The May 2014 issue of Alaska Magazine boasted a wonderful cover image of harbor seals on ice taken by a well-known photographer. The photographer, whom I count as a friend, is well-known for his unique trips, workshops, and high regard and concern for wildlife and involvement in conservation issues. Instead of a moment to savor, the moment faded quickly when letters to the editor arrived critical of the image and declaring that the photographer must have harassed the seals to get the shot and broken the Marine Mammal Protection Act. How? According to the letter writers the seals were looking at the photographer! And furthermore the bow of his kayak was visible in the picture, “a clear violation.” Oh, my. (As many of us know, and for the record, there is no regulatory approach distance established for seals.)
First, no animal – unless dead or somehow severely impaired – would fail to look up if it heard or sensed something or someone approaching. Robin, ram, bird, bear, seal or elephant, all creatures will look if something is approaching them and then make a decision as to what to do. Bird watchers, photographers, wildlife watchers, all have had animals stop feeding or whatever, look up, assess the situation, and either leave or go back to whatever it was they were doing in the first place. In the situation depicted in the now controversial photo I personally detect no distress and suspect that the seals just flopped back down to rest after they assessed the situation. I base my judgment on nearly 50 years of wildlife photography in Alaska. I will say however, that absolutely no one knows what happened after the shutter clicked besides the photographer and his companions, if any. I take him at his word that the whole event did not result in harm to the animals.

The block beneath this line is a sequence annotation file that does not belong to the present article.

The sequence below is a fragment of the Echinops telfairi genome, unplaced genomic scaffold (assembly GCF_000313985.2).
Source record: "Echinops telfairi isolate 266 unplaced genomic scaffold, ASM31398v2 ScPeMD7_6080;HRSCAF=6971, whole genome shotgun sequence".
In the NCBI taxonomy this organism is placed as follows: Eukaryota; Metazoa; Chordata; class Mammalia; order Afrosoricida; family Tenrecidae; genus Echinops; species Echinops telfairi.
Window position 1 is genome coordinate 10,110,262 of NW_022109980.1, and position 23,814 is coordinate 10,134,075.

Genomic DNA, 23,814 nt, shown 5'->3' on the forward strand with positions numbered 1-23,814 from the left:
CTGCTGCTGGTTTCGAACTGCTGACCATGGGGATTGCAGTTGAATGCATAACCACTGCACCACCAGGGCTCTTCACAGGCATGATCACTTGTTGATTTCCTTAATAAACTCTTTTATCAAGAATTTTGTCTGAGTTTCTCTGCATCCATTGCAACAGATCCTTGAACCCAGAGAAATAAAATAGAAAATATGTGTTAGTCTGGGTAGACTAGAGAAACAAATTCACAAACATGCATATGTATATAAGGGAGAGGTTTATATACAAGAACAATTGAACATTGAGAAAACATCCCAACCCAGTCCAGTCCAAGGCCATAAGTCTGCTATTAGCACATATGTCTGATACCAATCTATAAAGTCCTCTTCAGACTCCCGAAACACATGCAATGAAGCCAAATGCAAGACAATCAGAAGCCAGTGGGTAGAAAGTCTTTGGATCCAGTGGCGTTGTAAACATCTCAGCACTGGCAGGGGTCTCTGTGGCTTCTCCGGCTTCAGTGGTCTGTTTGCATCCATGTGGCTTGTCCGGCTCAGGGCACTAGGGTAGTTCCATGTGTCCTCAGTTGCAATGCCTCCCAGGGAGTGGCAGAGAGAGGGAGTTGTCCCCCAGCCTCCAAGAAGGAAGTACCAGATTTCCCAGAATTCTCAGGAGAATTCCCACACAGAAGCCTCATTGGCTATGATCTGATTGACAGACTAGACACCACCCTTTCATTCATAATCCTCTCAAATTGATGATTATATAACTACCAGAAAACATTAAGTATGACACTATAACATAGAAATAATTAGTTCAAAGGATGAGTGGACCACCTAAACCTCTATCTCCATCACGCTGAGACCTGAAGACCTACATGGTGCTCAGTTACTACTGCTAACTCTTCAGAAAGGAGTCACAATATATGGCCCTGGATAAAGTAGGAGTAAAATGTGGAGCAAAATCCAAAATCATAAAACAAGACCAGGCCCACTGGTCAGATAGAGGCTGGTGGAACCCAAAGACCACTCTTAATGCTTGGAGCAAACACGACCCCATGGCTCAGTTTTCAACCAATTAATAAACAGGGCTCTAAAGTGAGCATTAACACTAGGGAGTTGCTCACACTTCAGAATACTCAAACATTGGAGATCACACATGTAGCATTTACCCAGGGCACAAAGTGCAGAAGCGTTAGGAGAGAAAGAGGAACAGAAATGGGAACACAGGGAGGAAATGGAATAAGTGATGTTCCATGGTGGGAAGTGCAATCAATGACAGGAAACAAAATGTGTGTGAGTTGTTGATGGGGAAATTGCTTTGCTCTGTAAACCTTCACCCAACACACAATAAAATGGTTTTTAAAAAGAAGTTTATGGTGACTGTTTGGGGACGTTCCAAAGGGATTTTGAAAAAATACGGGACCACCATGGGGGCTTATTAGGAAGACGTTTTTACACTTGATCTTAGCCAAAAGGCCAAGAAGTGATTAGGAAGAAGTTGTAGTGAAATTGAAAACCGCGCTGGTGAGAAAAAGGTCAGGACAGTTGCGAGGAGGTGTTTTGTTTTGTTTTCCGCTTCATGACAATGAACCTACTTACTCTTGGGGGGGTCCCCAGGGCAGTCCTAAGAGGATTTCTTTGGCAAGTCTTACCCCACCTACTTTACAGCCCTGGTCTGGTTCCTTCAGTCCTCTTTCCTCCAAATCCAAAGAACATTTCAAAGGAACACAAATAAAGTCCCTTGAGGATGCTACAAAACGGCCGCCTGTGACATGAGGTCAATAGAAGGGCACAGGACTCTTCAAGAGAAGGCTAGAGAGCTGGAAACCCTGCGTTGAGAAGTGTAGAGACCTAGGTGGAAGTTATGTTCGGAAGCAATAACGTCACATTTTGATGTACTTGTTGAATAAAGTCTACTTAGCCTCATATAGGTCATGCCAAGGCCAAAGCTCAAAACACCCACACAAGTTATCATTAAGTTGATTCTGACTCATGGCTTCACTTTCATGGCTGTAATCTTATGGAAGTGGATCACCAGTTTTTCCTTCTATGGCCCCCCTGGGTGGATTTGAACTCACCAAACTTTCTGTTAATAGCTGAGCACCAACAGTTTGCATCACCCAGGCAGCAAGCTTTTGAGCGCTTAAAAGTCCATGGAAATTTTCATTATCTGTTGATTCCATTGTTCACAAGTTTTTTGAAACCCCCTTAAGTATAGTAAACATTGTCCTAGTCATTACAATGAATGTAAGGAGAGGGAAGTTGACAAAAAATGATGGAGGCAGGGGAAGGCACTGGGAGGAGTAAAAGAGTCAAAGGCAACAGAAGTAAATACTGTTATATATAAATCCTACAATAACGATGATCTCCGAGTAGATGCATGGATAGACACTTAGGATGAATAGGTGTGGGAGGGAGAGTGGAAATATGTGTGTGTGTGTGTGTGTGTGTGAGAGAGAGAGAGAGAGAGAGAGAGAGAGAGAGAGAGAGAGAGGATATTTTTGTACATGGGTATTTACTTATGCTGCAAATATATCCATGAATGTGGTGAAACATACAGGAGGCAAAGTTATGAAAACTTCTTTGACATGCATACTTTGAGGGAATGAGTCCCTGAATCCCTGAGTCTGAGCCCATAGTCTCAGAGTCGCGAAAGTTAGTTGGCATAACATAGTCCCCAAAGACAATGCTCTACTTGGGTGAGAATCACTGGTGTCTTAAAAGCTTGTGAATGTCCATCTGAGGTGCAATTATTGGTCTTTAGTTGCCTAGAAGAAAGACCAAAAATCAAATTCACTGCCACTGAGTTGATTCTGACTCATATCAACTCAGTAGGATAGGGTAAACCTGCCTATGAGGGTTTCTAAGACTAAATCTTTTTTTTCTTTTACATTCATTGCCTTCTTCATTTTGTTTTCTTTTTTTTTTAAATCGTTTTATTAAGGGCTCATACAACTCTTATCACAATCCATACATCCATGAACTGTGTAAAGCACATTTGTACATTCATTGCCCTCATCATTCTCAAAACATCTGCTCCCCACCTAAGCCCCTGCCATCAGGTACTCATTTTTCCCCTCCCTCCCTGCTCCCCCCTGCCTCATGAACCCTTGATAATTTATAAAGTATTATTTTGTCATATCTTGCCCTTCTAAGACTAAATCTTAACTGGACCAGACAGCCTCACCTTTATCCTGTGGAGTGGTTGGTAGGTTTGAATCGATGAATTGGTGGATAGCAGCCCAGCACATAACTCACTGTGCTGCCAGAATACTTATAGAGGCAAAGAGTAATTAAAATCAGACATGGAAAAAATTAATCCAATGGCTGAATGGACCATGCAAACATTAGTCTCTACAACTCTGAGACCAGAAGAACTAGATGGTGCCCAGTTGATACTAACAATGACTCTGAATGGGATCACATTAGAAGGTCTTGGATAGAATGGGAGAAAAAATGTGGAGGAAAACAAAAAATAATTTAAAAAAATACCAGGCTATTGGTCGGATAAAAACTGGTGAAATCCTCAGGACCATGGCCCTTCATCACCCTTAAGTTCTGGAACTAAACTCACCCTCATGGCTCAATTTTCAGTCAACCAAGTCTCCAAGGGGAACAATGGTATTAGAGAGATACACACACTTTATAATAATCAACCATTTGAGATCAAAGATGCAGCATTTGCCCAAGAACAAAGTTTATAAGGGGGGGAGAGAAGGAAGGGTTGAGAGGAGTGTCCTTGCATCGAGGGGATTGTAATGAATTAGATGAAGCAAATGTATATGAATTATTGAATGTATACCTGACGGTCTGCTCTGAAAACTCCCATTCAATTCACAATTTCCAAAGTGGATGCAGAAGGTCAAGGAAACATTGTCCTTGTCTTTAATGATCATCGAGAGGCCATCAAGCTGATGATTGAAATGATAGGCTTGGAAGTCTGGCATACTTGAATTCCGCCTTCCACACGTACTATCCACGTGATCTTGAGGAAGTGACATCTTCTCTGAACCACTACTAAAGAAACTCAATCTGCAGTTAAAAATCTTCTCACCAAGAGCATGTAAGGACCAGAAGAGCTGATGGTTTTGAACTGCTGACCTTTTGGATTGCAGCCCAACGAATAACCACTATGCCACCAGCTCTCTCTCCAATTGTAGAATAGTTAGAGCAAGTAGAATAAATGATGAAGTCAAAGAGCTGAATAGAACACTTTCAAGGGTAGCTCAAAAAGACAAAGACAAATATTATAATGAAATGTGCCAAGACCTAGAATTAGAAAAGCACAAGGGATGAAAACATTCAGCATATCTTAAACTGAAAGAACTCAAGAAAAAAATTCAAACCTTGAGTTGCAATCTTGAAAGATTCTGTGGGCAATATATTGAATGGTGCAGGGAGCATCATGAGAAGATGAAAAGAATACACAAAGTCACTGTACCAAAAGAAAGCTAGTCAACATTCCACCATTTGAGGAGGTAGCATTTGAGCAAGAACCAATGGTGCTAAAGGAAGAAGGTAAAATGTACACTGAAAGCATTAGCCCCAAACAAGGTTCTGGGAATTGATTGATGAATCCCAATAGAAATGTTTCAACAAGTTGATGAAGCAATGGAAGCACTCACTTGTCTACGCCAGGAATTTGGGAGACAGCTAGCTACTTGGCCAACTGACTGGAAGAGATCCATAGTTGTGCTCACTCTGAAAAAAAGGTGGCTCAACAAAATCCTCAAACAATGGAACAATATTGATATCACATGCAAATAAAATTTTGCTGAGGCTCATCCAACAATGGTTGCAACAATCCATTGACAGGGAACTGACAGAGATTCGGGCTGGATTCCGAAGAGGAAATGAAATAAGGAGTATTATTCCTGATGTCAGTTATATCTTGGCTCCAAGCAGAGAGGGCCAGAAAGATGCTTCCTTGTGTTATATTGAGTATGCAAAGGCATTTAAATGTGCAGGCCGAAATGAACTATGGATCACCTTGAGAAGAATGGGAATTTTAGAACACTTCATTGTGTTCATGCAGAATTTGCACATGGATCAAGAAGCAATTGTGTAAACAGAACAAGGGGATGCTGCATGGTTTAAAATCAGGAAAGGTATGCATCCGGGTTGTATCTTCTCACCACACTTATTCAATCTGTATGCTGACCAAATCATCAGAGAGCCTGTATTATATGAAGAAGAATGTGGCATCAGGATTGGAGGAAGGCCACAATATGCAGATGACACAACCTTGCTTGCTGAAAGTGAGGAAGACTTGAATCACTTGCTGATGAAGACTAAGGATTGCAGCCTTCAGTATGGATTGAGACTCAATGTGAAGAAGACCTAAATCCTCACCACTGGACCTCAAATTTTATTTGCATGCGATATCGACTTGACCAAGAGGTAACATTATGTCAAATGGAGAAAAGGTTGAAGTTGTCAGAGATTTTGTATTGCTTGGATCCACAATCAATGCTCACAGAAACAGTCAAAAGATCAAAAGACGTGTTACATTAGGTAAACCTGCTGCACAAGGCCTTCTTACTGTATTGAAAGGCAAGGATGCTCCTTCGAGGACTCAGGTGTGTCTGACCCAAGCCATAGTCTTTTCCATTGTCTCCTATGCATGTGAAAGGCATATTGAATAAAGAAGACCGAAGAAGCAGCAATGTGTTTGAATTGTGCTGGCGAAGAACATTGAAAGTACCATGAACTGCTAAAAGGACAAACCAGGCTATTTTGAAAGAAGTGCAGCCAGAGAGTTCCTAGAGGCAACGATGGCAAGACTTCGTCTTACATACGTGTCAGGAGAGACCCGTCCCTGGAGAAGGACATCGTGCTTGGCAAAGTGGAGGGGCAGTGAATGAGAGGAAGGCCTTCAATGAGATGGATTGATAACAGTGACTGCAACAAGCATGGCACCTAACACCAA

The magazine editor apparently contacted the NOAA Fisheries Services for comment. (NOAA is responsible for enforcement for the Marine Mammal Protection Act.) Spokesman Jon Kurland in Juneau was quoted as saying it was difficult to assess from the photo if “harassment had occurred” but that the animal’s “heads up posture reflected vigilant behavior,” which can be a sign of alertness to an impending threat. Harassment is illegal as we all know Kurland reiterated the basic rules. (However, this cover photo shows nothing other than animals looking up with the tip of a kayak extending somewhat into the foreground. It would be a huge stretch to label this proof of harassment.) After explaining that there are no federal distance rules established for seals Kurland went on to be quoted as saying that “humans and animals should keep a respectful distance.”
Much of the criticism levelled by the letter writers seems to be based on a false understanding of the law, as well as an unrealistic understanding of animal behavior. The photographer has 20-years of experience in Alaska and when he says he moves away from wildlife at the first sign of distress or discontent I, again, believe him. This whole incident is a good reminder to review the rules for approaching animals and be careful around wildlife so that our actions can not be misconstrued. To paraphrase the Bard, this event seems to have been a “tempest in a teapot.”